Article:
The seven social sins

The Vatican recently released a list of seven social sins.

They are:

1. ”Bioethical” violations such as birth control
2. ”Morally dubious” experiments such as stem cell research
3. Drug abuse
4. Polluting the environment
5. Contributing to widening the divide between rich and poor
6. Excessive wealth
7. Creating poverty

The church loves listing sins in sevens. I feel like maybe they only had five good ones this time, but they had to tack on two more for marketing reasons. Yes, I’m looking in your direction “Contributing to the widening divide between rich and poor” and “Creating poverty.” You’re on this list for historical symmetry. Don’t get all chesty.

Personally, I like the original seven deadly sins better: lust, glutton, greed, sloth, wrath, envy and pride. One word each. Two syllables at most. Easy to remember. Easy to picture the same guy doing all seven – Ted Kennedy.

The seven deadly sins are so wonderfully concise that writer Andrew Kevin Walker and director David Fincher were able to make them into the movie “Seven.” In that film, two police detectives investigate ritual murders that copy the seven deadly sins. For example, the killer forces a gluttonous fat man to eat himself to death inside what appears to be my freshman year dorm room.

When I read the Vatican’s new list, I immediately thought three things.

1. I am in favor of five things on that list. Dang.

2. No matter how much you love it, Joe, you have to stop creating poverty. You’re only making it harder on the World Bank.

3. A sequel to the movie “Seven” would be called “Seven: Another Seven.”

So let’s get to the nut of this thing. Do these seven social sins make sense? Are they necessary? Why? Why not? How? Wither? Betwixt? Let’s explore.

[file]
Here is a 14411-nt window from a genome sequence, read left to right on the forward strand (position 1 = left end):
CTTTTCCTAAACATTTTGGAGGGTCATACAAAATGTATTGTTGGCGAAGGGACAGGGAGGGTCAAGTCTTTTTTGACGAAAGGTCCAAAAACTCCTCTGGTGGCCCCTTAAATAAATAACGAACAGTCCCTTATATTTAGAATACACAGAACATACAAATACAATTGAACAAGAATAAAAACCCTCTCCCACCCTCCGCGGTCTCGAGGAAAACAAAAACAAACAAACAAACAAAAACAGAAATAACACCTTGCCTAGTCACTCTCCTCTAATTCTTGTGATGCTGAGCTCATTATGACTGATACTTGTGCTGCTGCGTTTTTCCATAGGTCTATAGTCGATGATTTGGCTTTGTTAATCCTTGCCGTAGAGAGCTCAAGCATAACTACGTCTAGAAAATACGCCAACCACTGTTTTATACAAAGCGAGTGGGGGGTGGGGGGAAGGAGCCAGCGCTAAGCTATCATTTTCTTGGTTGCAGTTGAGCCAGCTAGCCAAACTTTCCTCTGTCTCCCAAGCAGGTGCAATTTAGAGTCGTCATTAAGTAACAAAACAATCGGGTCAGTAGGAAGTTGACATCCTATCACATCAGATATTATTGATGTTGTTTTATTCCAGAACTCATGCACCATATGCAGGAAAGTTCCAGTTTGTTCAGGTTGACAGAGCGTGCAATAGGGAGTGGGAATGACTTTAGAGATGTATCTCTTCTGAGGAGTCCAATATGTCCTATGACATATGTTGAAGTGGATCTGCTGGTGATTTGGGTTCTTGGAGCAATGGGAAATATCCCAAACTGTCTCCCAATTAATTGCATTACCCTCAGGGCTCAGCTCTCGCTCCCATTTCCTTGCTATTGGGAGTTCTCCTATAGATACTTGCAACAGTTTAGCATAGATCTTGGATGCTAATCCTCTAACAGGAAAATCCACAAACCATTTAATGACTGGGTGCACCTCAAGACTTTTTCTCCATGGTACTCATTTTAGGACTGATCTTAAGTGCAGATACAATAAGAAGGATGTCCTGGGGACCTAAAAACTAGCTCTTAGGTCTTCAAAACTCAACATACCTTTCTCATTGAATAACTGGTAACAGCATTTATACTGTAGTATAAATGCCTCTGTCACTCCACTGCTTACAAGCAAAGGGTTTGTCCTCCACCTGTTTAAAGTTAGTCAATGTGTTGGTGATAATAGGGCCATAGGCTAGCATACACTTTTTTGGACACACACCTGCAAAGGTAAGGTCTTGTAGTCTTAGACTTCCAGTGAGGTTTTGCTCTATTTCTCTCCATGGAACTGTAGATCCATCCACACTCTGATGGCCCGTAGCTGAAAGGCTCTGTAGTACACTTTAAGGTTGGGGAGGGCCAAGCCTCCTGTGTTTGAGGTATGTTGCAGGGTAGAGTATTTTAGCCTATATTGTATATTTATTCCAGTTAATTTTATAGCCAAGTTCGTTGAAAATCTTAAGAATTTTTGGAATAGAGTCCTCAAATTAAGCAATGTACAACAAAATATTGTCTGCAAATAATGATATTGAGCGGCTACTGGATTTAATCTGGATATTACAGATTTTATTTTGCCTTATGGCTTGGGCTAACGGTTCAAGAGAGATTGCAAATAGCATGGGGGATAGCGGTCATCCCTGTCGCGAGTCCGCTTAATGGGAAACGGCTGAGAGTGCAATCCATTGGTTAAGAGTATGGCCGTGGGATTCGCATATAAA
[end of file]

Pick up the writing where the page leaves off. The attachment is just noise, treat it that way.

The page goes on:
The seven social sins can be broken down into two groups. Sins 1-4 deal with science and its weird cousin exploration. Sins 5-7 deal with money and its rich uncle ownership.

The implication behind sins 1-4 is that God made you and the world perfect, so don’t touch anything. If you believe this is true, then you accept what I call Front Living Room Theory. This theory is named after my aunts’ front living rooms, which were meant to be looked at – and that’s pretty much it. No TV or anything. This is a doily-dominated universe with precision-raked carpets.

(For the record, I love my aunts and their houses. But the images of their perfect front rooms are imprinted forever in my brain, like the carpet indentation of a couch that has never been moved.)

If you’re OK with just looking at nature’s ottomans and never sitting on God’s plastic-covered davenports, you are in the clear with the Catholic Church. If you have ever looked in on The Front Living Room and thought, “We could have an awesome game of Nerf baseball in here,” these sins will present a problem for you.

On to the money sins. The implication behind nos. 5-7 is that you don’t have a right to own any of the stuff you own. If you believe that everyone has a right to all possessions, then you subscribe to what I call Mooninite Theory.

(Above: Typical Mooninites.)

The Mooninites are two-dimensional pixilated aliens from the cartoon “Aqua Teen Hunger Force.” In one episode a Mooninite takes a portable stereo (called a jambox) from one character (Meatwad) and gives it to another character (Master Shake) to pay for rent. When Meatwad accuses the Mooninite of stealing his jambox, it responds, “Your jambox is now his, by way of our actions.”

If you’re OK with someone taking your jambox and giving it to someone else by way of their actions, then you should be perfectly fine with sins 5-7. If you believe that a man works hard to earn his jambox, and should be allowed to own a gigantic jambox, and has the right to fire people in order to maintain the quality of his jambox, then sins 5-7 will be a problem for you.

The original seven deadly sins were not only a list of sins, they also provided good advice on how to live. Don’t cheat. Don’t be fat. Live within your means. Exercise. Don’t punch people in the face. Jealousy is stupid. Stop being a jerk.

The new seven are tougher to follow. Don’t have safe sex. Curing disease is wrong. Three beers is too many beers. Driving is bad. Being rich makes other people poor. Never own a jet ski. Military strongmen who steal land and kill freedom fighters and have untraceable Swiss bank accounts are bad.

I’m actually OK with that last one.

Joe Donatelli
Joe Donatelli is a writer in Los Angeles

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